In its annex 124, the Group has included a (non-exhaustive) table listing a number of operational commanders in the FARDC who have been cited for various abuses on the basis of information verified and documented by the Group, or reflecting credible reports of abuses received by the Group from reliable sources. The Group recommended that, in the context of the renewal of MONUC's mandate, the Security Council request the DRC authorities to adopt legislation establishing a vetting mechanism without delay and to condition support to the security sector reform to vetted units of the FARDC only.
In connection with the Group's recommendations, by resolution 1896, the Security Council expanded the mandate of the Sanctions Committee to hold regular consultations with concerned Member States in order to ensure full implementation of the sanctions measures. With respect to the notification requirement, the Council requested the Sanctions Committee to specify the necessary information that Member States should provide in order to fulfill the notification requirement set out in paragraph 5 of resolution 1807 (2008) and to circulate it among Member States;
With respect to the Group's mandate, the Council tasked the Group to draft due diligence guidelines for the mineral extractive and processing industries, and has requested that the Group focuses its work on armed groups in North Kivu, South Kivu, Ituri and Orientale province (where the LRA are largely present) as well as "international and regional support networks" (diaspora).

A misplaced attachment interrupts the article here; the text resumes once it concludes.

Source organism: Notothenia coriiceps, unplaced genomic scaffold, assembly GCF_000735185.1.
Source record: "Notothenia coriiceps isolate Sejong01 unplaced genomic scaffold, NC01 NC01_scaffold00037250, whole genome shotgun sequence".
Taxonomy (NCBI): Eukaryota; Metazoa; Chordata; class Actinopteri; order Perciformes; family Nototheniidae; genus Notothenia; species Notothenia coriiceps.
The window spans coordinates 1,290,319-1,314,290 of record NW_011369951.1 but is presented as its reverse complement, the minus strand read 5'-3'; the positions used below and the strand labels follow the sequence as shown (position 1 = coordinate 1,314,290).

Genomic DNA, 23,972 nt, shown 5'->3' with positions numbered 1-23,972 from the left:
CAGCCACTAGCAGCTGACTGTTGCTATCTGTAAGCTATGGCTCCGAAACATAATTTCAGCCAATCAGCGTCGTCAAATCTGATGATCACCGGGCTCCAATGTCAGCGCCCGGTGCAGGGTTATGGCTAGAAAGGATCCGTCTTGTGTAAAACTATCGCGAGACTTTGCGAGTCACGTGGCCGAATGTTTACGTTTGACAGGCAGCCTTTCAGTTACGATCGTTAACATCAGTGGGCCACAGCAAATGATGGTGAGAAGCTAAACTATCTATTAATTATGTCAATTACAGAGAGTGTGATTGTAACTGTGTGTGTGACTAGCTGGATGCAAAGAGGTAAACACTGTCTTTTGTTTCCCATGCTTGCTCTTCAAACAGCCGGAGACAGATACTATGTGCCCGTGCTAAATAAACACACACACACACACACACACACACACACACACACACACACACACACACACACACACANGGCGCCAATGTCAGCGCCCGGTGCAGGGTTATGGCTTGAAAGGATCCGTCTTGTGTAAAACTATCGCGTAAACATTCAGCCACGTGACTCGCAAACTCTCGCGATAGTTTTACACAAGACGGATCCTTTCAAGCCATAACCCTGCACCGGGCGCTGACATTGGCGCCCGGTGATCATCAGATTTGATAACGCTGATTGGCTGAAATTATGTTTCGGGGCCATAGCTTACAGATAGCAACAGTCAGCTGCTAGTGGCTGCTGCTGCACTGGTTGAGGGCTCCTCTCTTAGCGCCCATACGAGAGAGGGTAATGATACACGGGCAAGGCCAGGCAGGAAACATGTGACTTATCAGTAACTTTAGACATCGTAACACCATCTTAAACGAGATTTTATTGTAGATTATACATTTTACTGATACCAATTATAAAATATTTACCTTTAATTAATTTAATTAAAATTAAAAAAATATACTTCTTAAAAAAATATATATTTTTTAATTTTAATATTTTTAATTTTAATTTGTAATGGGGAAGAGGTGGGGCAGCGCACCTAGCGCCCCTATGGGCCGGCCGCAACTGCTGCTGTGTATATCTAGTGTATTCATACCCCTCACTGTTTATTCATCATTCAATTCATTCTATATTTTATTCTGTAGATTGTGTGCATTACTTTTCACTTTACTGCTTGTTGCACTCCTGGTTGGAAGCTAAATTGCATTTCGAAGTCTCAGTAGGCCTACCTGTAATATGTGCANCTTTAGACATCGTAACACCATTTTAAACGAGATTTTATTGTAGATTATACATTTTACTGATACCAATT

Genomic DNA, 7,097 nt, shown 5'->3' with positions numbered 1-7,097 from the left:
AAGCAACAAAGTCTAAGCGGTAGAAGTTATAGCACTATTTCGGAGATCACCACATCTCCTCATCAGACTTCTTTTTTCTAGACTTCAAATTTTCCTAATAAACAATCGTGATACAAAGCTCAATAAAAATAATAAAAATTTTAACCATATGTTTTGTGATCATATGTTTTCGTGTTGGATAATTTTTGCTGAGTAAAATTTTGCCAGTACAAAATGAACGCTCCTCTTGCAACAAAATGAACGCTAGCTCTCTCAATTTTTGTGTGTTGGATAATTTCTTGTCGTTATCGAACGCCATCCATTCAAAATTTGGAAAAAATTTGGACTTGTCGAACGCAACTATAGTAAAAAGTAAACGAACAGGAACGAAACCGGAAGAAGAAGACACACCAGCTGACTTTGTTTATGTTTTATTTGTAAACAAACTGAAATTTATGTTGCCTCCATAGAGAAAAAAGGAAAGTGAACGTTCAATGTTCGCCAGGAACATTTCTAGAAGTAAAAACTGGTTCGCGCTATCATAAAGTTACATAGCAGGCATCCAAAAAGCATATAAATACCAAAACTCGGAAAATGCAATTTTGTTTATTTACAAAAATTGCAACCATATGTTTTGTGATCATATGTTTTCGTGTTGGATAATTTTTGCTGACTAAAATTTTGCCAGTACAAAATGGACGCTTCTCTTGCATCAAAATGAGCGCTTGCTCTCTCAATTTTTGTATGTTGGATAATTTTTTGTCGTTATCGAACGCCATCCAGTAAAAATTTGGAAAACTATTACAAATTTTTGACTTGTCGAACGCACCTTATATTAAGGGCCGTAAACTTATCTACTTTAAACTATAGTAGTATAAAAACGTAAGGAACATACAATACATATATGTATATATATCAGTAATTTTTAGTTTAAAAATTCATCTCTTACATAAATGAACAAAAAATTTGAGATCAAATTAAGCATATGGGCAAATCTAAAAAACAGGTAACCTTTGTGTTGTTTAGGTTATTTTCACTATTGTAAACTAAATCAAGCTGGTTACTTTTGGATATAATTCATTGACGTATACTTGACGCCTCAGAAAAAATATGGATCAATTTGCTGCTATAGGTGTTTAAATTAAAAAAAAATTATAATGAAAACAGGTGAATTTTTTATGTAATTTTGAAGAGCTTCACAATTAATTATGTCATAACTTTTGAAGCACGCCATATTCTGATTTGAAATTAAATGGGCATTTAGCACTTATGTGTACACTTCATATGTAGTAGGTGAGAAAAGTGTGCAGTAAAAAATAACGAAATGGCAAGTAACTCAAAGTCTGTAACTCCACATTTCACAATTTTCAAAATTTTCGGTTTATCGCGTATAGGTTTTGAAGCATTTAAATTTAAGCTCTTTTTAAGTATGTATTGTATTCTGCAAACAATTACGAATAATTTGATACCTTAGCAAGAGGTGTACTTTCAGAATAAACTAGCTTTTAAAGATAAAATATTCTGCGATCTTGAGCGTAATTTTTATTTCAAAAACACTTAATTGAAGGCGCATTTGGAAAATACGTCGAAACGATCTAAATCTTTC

In addition the Council has further strengthened the Group's mandate by demanding that all parties and all States ensure cooperation with the Group of Experts by individuals and entities within their jurisdiction or under their control and requests in this regard that "all States to identify a focal point to the Committee in order to enhance cooperation and information sharing with the Group of Experts" .
Paragraph 9 of resolution 1896, by which the Council makes an express reference to stockpile security, accountability and management of arms and ammunition as an urgent priority for the DRC authorities, and paragraph 14 which has stronger language with respect to Member States' obligations to ensure that "importers, processing industries and consumers of Congolese mineral products under their jurisdiction exercise due diligence on their suppliers and on the origin of the minerals they purchase".
This is further strengthened by paragraphs 16 and 17 of resolution 1896, by which the Council recommended that importers and processing industries adopt policies and practices, as well as codes of conduct, to prevent indirect support to armed groups in the DRC through the exploitation and trafficking of natural resources (para. 16); and that Member States, particularly those in the Great Lakes region, regularly publish full import and export statistics for gold, cassiterite, coltan and wolframite (para. 17).